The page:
The story of Vijaya, has long been central to the Sinhalese idea of themselves as a distinct ethnic group of Aryan origin with ancient roots in the island of Lanka. The ‘national’ chronicle of the Sinhalese, the Mahāvaṃsa (circa fifth century ce) presents Vijaya, an exiled prince from India descended from a lion, as the founder hero of Sinhala civilisation. In a companion article to this, I argued that the narrative of Vijaya and other founder-heroes in the Mahāvaṃsa revolves around the theme of transgression, and that this puzzling fact can only be explained by a consideration of the symbolic logic of the ‘stranger-king’ in origin stories and kingship rituals worldwide. In the present article, I look at other ways of explaining the narrative of Sīhabāhu, Vijaya, and Paṇḍukābhaya. First I break down the narrative into four different origin stories and consider their distribution in a range of texts from South Asia in order to reflect on possible textual inspirations for them (and even consider parallels with the Greek tale of Odysseus and Circe). Second, I consider the possibility that the narrative concerning relations with Pāṇḍu royalty reflects immediate political imperatives of the fifth century ce. Do such interpretations negate the assumption that an organic communal process of mythogenesis has been at work? In the final section this methodological dilemma is approached through comparisons with the way in which scholars have looked at the origin myths of ancient Greek and particularly Roman society. Lastly, these reflections add further weight to the global comparative model of the stranger king, for the stories of Romulus and Vijaya share an emphasis on alien and transgressive beginnings.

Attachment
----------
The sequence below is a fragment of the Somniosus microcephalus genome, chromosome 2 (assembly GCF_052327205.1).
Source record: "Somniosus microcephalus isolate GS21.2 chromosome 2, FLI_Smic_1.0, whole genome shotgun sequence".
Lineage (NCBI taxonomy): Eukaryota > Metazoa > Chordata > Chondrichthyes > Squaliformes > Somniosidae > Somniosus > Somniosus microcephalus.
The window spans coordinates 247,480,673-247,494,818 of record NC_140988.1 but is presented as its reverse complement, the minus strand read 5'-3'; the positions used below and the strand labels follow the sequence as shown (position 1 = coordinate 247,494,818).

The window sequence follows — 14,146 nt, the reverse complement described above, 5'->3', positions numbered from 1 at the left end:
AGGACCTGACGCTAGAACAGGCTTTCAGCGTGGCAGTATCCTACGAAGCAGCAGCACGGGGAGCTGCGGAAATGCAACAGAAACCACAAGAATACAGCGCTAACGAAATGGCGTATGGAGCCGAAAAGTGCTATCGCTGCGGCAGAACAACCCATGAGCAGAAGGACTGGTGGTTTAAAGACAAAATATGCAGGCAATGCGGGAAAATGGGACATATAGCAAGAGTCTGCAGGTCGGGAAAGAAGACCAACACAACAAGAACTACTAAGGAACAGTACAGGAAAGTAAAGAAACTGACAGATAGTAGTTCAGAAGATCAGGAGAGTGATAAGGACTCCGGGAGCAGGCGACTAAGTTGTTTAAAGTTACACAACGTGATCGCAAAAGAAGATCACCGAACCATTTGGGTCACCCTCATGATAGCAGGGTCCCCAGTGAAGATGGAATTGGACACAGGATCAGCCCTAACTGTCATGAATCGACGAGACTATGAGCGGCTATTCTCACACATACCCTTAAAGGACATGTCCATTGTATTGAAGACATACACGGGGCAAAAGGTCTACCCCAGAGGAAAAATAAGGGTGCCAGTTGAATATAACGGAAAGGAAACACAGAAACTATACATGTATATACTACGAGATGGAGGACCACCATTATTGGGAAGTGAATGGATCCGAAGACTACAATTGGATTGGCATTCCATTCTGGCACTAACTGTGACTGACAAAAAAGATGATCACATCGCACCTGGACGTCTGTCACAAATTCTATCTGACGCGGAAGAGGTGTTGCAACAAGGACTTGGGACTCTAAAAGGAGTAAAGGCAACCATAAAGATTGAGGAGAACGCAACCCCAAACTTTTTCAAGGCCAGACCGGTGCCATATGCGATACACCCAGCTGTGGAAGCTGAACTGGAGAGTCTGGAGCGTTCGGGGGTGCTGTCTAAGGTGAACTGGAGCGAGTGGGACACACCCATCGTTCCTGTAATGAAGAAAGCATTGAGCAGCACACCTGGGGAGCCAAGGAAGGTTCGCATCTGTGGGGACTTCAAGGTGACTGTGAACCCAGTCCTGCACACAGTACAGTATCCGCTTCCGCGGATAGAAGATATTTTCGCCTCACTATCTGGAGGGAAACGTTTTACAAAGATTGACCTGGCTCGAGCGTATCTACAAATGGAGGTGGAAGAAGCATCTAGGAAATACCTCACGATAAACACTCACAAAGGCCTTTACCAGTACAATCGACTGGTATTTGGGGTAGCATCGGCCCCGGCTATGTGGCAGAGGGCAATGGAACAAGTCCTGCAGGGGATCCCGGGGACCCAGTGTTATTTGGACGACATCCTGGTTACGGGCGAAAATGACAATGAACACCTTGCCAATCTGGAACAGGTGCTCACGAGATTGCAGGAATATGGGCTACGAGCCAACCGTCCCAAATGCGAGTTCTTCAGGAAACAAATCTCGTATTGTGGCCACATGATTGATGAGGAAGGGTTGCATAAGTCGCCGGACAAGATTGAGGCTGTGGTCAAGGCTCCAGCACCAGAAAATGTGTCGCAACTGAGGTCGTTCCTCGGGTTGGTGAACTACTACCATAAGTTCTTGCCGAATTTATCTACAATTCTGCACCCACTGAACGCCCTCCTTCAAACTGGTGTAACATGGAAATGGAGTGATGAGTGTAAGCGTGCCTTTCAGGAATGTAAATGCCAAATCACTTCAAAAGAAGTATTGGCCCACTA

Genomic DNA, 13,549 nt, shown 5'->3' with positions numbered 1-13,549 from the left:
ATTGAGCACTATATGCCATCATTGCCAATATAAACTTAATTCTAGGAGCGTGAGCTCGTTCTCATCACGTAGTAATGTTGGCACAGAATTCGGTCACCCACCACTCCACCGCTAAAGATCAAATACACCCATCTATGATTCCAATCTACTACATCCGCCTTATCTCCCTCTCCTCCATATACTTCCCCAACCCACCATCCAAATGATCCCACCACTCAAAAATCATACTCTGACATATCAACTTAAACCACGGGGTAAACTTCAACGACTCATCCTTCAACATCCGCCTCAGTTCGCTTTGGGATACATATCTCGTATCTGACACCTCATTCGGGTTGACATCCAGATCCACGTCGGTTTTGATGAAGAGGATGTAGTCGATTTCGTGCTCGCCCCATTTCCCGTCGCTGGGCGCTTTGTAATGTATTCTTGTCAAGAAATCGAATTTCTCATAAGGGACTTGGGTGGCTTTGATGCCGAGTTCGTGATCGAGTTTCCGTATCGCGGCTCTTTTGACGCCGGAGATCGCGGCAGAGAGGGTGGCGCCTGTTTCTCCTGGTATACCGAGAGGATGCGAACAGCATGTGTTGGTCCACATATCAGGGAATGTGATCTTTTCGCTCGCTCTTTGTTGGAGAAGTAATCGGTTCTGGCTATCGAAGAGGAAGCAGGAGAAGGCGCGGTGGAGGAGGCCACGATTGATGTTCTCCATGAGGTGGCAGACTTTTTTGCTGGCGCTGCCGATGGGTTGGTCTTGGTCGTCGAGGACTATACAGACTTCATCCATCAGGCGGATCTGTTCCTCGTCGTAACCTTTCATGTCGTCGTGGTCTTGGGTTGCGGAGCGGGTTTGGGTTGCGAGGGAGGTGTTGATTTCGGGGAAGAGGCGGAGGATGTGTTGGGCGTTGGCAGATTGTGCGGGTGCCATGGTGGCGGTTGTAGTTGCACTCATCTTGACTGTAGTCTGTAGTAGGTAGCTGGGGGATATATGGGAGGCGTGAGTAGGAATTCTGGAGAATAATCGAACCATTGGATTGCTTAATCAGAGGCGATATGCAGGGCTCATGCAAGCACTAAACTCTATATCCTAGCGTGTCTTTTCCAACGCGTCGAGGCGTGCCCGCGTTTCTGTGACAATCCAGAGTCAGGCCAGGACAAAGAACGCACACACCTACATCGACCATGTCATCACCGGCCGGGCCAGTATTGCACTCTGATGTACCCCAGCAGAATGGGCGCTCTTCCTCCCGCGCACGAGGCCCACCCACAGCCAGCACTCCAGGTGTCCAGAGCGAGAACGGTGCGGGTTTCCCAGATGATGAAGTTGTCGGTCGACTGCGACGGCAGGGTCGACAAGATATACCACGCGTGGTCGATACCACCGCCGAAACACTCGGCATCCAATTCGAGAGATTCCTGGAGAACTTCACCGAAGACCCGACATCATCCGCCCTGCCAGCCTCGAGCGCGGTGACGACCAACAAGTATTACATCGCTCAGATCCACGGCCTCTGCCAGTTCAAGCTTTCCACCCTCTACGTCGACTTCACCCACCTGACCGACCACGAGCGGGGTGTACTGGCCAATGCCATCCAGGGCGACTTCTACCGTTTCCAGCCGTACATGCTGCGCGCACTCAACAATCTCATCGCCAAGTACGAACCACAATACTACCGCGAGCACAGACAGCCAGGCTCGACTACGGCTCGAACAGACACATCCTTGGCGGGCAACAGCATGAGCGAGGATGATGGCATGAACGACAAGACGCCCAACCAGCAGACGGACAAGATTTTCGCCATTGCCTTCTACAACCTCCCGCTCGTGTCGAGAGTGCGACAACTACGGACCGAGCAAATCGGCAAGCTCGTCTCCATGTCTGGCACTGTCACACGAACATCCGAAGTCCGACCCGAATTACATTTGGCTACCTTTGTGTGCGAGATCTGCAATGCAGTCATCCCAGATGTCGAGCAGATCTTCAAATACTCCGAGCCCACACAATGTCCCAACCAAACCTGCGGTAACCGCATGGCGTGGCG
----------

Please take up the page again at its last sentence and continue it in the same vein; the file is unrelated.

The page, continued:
In 2009 the Sri Lankan government finally destroyed the conventional forces of the Tamil Tigers (LTTE) as the civil war that had afflicted the island since 1983 was brought to a violent denouement in the north-east of the Vanni region. From some of the subsequent celebrations by the Sinhalese majority, it seemed that the President Mahinda Rajapaksa was hailed not only for having rid Sri Lanka of a violent menace, but for having, in one sense, re-created the island. The country could now attain the kind of genuine independence and wholeness that had been lacking for much of the period following decolonisation in 1948. After the victory, Rajapaksa was hailed as a ‘great king’ and his admirers were not slow to draw historical analogies with kings and founder-heroes of the past. Such heroes typically have to wade through blood to obtain political mastery; the Lankan chronicles imply that such is the price that must be paid for the re-establishment of society or civilisation itself.